Small caveat: If parts_indexable had a longer lifetime than data (e.g. it got returned by foo), all its contents would dangle (though this is inherent problem of std::string_view, and not of your implementation). This could be fixed by making explicit copies by changing the type of parts_indexable to std::vector<std::string>. (Not a criticism of your work, just a note for users of this iterator).

  • \$\begingroup\$ Thanks for your reply. 1. I figured that's a non issue because two iterators in the same string with the same delimiter should be equivalent in that context 2. Yeah, you caught me, thankfully, it's still enough to fool std::vector. I figure that returning a reference to sub_str_ would be a lot worse since assigning stuff to it would be altering the iterator and not the underlying data. Maybe making reference a simple string_view<> instead of string_view<>& would do the trick. \$\endgroup\$
    – user128454
    Nov 18, 2017 at 6:08
  • \$\begingroup\$ 3. That's the plan, I just wanted to sanity check what I have first before proceeding with a more complex variant. \$\endgroup\$
    – user128454
    Nov 18, 2017 at 6:08
  • 1
    \$\begingroup\$ @Frank: Regarding 1. They are only equivalent if their lengths are. auto a = "Hello World!"s; auto b = std::string_view(a); auto c = b.substr(0, 5); Now both pointers (b.data() and c.data()) are the pointing to the same locations yet they clearly belong to different std::string_views. Regarding 2: Just make it an input iterator (as you cannot provide the multipass guarantee anyways). This also prevents dangling references, as they are allowed to return non-references from operator*()! \$\endgroup\$
    – hoffmale
    Nov 18, 2017 at 6:21
  • \$\begingroup\$ What I'm getting at is that due to the logic of the class, two iterators starting at the same location with the same delimiter will necessarily have their length set to the same value. Thanks for the pointer on input iterators, that's probably the best way to tackle that indeed. Though I could get around the multipass guarantee by simply documenting that altering the string invalidates the iterators. \$\endgroup\$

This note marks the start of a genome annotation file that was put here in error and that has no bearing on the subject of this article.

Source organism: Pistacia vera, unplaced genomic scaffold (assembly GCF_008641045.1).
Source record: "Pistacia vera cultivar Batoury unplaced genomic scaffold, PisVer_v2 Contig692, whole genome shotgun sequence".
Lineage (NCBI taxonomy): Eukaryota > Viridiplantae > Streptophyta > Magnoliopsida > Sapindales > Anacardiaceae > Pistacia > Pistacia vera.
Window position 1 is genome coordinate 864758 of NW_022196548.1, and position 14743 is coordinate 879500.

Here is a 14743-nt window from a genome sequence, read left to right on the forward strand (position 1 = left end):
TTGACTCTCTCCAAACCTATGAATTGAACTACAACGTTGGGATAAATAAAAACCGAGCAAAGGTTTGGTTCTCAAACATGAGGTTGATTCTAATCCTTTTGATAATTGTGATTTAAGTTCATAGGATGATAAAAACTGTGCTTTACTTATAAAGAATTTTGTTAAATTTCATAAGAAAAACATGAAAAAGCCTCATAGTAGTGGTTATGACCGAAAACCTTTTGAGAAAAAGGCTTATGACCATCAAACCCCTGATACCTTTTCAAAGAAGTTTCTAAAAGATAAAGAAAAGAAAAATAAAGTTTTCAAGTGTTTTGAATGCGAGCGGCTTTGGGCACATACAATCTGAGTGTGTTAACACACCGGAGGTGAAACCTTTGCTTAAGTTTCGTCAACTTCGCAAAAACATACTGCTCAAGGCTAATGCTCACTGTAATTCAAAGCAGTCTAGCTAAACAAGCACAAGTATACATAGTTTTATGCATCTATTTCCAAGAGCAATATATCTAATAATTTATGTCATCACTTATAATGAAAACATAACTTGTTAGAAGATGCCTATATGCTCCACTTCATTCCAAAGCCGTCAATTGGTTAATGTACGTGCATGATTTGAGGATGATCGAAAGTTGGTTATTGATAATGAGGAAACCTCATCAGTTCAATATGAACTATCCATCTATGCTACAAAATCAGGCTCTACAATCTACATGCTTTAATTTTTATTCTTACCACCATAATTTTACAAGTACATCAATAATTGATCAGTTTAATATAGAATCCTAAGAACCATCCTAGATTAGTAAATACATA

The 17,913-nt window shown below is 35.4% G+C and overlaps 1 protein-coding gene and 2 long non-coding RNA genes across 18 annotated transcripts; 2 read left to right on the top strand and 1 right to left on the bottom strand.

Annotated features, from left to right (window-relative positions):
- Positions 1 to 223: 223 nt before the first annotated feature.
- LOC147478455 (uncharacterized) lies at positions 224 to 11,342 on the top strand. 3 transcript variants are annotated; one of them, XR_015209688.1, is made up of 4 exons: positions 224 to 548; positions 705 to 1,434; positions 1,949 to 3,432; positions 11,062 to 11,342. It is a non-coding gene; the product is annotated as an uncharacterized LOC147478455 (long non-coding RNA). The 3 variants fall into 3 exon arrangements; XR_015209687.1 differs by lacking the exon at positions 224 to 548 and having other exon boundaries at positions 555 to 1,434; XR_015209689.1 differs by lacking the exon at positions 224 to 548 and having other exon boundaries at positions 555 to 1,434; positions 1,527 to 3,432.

– user128454
    Nov 18, 2017 at 6:28
  • \$\begingroup\$ @Frank: Continuing the example from above: auto it1 = split(b, 'l').begin(); auto it2 = split(c, 'l').begin(); They start at the same location, but still have different lengths! \$\endgroup\$
    – hoffmale
    Nov 18, 2017 at 6:30


My preference for range would be string_splitter. For iterator, I would prefer splitter_iterator.


The semantics look much like std::istream_iterator. As a result, since std::string_view is non-owning range and charT is usually default constructible, may be it is good to put a default constructor, so iterator based algorithms could still use it.

         //value initialize everything to zero/default

Default-constructed iterator would act like a sentinel value for the range.

Also, it seems that providing a reference on dereference is quite risky, since users could insert delim somewhere in the middle of the range they got. The idea is good, but I believe it could be improved to make it harder to use incorrectly. InputIterator seems much more natural for me.